by Marvin Pave
Statistically, Mr Bill G is 4 years old, weighs between 1,200 and 1,300 pounds, and is into his first full season on the Delaware circuit with career earnings of more than $8,000.
Symbolically, he is the torch bearer for Pacing for the Cure, a non-profit charity founded in 2016 by his owners, Jeff and Janine Gesek of Burlington, N.J. Pacing for the Cure has raised more than $49,000 in its first two years for multiple sclerosis (MS) research and support for people living with MS, their caregivers and families in the harness racing community affected by the neurological disease.
Mr Bill G’s first race was Oct. 5, 2017, at Harrington Raceway, just one day after Jeff ’s father, Bill Gesek, the inspiration for Pacing for the Cure, died of MS after a courageous and dignified battle of more than 30 years.
“We had hoped to see Bill and Mr Bill G together in the winner’s circle one day,’’ said Jeff. “It wasn’t to be, however;
although last Sept. 27, when my dad was in home hospice, we told him Mr Bill G had officially qualified to race, and it brought a smile to his face.”
Born in New Freedom, Pa., Mr Bill G was not named after Bill Gesek. In October 2015, Jeff, who had purchased several Standardbreds over the years, was perusing the Standardbred Horse Sale’s yearling Black Book and saw a colt by Delmarvalous – Rafanelli that stood out: Mr Bill G.
Jeff and Janine felt it was more than a coincidence, put in a successful bid of $15,000, and subsequently founded Pacing for the Cure, whose website is www.pacingforthecure.org.
In February 2016, at the Stafford Stable, Bill Gesek and Mr Bill G met for the first time. It is a moment frozen in time for his family.
As they posed for a photo taken by Janine, Bill maneuvered his wheelchair next to his wife, Barbara, who placed her right hand on the horse and draped her left arm around her husband’s shoulder. “To this day,’’ Janine said, “I feel Mr Bill G sensed the connection.’’
In an interview with Hoof Beats that same year, Bill Gesek expressed a hope that “someday he makes enough money on the track to help people like myself.” Mr Bill G has been slow to race, but the program that Jeff and Janine have built around him has taken off. The central theme of their mission has never changed: “To inspire others to follow our journey with Mr Bill G, to create hope in finding a cure for MS and to believe that he was born to pace for a cure.”
Making big earnings in Mr Bill G’s case at this point is not the end-all, said Jody Stafford of the Ben Stafford Stable.
“He’s definitely developed a following and it’s been a great positive for everyone involved,’’ said Stafford. “He’s a big horse, always happy, who likes to train and jog, but he has to mature a little bit more and we’ve taken our time with him.”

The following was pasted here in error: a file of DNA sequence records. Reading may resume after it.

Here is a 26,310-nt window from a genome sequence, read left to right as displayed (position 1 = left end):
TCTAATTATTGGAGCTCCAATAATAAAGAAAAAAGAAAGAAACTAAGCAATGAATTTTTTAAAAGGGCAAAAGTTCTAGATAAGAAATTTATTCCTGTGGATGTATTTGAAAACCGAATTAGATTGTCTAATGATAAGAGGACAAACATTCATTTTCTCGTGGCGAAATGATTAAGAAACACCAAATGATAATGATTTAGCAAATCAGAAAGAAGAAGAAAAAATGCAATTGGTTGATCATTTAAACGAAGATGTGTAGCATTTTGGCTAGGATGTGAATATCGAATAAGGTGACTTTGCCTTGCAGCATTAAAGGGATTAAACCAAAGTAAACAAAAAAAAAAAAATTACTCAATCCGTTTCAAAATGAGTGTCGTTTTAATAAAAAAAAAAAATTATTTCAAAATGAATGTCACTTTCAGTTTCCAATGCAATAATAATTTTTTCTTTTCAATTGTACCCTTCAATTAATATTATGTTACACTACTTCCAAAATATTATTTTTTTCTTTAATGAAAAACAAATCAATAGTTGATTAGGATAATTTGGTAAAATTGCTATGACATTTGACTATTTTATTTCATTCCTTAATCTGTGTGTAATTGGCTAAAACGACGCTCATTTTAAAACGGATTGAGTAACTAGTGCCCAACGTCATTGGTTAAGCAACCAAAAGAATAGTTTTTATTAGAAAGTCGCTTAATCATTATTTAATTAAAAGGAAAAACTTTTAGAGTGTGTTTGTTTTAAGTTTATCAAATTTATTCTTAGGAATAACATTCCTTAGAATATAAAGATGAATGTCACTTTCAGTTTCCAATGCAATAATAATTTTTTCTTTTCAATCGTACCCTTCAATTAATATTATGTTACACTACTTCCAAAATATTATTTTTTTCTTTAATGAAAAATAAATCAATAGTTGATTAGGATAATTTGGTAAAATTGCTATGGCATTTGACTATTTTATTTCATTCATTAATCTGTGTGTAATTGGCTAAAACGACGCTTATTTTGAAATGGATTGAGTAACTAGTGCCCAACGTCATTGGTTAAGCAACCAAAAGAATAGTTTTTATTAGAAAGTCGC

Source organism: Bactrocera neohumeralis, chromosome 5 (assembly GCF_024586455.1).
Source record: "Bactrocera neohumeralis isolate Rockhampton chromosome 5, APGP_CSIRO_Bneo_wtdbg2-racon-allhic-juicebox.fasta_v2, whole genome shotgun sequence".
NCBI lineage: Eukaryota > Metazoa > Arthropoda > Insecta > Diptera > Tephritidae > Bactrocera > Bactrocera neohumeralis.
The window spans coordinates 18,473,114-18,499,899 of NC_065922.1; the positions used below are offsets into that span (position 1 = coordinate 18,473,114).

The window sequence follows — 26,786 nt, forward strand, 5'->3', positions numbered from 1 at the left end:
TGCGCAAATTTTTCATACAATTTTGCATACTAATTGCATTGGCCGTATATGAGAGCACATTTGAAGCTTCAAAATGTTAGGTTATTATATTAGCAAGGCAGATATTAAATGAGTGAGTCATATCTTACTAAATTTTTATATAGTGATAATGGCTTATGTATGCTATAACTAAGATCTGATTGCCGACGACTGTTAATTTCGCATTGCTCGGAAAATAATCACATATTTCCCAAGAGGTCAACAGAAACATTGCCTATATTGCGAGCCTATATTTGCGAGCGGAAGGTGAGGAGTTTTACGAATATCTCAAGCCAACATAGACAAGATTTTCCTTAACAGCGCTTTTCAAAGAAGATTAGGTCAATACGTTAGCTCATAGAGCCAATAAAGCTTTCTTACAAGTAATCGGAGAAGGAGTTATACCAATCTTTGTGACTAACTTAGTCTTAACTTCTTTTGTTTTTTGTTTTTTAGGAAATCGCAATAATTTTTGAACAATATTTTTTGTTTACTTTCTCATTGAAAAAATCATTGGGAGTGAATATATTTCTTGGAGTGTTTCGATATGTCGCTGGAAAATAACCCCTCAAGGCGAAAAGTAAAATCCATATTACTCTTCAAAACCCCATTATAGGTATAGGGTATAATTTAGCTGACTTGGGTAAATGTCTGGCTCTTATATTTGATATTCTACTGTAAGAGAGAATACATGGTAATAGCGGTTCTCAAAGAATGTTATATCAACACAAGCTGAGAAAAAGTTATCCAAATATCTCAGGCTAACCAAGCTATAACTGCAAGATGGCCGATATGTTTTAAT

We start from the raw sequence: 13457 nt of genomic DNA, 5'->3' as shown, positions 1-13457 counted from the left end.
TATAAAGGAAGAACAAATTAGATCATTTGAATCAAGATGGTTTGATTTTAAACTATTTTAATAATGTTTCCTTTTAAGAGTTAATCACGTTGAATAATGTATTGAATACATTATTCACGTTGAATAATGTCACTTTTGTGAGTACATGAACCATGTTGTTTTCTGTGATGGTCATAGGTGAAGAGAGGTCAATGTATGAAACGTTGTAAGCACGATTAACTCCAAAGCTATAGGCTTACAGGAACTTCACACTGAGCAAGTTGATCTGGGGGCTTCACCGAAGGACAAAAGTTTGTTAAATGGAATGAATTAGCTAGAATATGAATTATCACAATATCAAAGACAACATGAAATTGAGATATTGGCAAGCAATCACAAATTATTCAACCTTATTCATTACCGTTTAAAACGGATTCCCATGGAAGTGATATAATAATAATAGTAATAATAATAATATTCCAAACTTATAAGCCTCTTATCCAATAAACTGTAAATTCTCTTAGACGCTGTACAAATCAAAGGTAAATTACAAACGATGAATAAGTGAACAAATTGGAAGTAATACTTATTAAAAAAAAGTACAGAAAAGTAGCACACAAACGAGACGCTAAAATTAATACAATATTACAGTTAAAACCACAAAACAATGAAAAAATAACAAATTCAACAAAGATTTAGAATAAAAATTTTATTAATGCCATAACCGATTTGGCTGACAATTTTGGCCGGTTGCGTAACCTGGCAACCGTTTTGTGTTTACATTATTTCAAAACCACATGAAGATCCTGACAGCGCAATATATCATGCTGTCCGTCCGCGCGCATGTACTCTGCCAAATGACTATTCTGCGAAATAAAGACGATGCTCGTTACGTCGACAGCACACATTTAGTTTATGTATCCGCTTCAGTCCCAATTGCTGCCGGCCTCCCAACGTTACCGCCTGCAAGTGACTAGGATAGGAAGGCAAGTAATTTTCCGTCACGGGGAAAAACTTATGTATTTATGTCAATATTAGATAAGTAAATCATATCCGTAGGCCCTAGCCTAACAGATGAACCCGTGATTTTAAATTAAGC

Some significant setbacks have kept the 4-year-old off the track, including in- juries to his hind leg while resting in his stall and a cut on his leg in 2016 that led Jeff to remark “my mom (Barbara) was the ultimate caregiver for my dad and Jody mirrors that in caring for Mr Bill G.” The charity’s branding colors are maroon and gray—the school colors at Bill and Jeff Gesek’s alma mater, St. Joseph’s University in Philadelphia. In March, however, the gelding’s colors were orange and black, signifying MS Awareness Month.
Fundraising events, corporate sponsorships, donations from family and friends, and stud fees from Winbak, Diamond Creek, and Sugar Valley farms and Badlands Racing have led to $24,000 allocated to MS research and $4,000 for those in need of medical equipment and services.
Venues for upcoming fundraising events include Diamond Creek Farm in Wellsville, Pa., this month ( June); Sci- oto Downs in Columbus, Ohio; Ocean Downs in Ocean City, Md., in July; and The Meadows in Washington, Pa., in August. A third annual dinner party, Pacing for the Cure’s signature event, will take place during the Standardbred Horse Sale in Harrisburg, Pa.
Many in the racing community, including several drivers, have also contributed to the cause that has steadily grown—from $17,000 in net proceeds in 2016 to another $32,000 in 2017.
Last year, an MS Walk Night at Scioto Downs and Harrah’s Philadelphia and a Night at the Philadelphia Phillies- Colorado Rockies baseball game helped benefit the charity.
Bill Gesek, a software entrepreneur from Mount Laurel, N.J., was a frequent visitor to Phillies spring training in Clearwater, Fla. He celebrated his 57th wedding anniversary with Barbara last fall just before passing.
This past March 24, Mr Bill G’s official foaling date, a William Gesek Memorial Race was held at the Meadowlands. Barbara Gesek was presented with Pacing for the Cure’s first annual caregiver award in the winner’s circle.
“We started our endeavor because of Bill, who inspired us,’’ said Janine, who was interviewed that evening by the track’s TV host, Dave Brower, “and now the torch has been passed to Mr Bill G.”
Janine hopes to write a book about the family’s experience with MS and the founding of Pacing for the Cure. She and Jeff work in the healthcare industry, Jeff in corporate finance and Janine in consulting.
While the monetary returns to date have been modest, yet promising, Jody Stafford, whose family has been close to the Geseks for more than 25 years, said he has been moved by the response to Pacing for the Cure and Mr Bill G from individuals on and off the track.
“In terms of being a symbol, helping fundraising, and creating awareness, Mr Bill G is already a winner,” he said.
And the gelding, no matter what the future brings, will always have a home with the Geseks.
“Mr Bill G will never leave us,’’ Jeff said. “When the day comes when he cannot compete, Janine, Jody, and my- self will care for him the rest of his life.”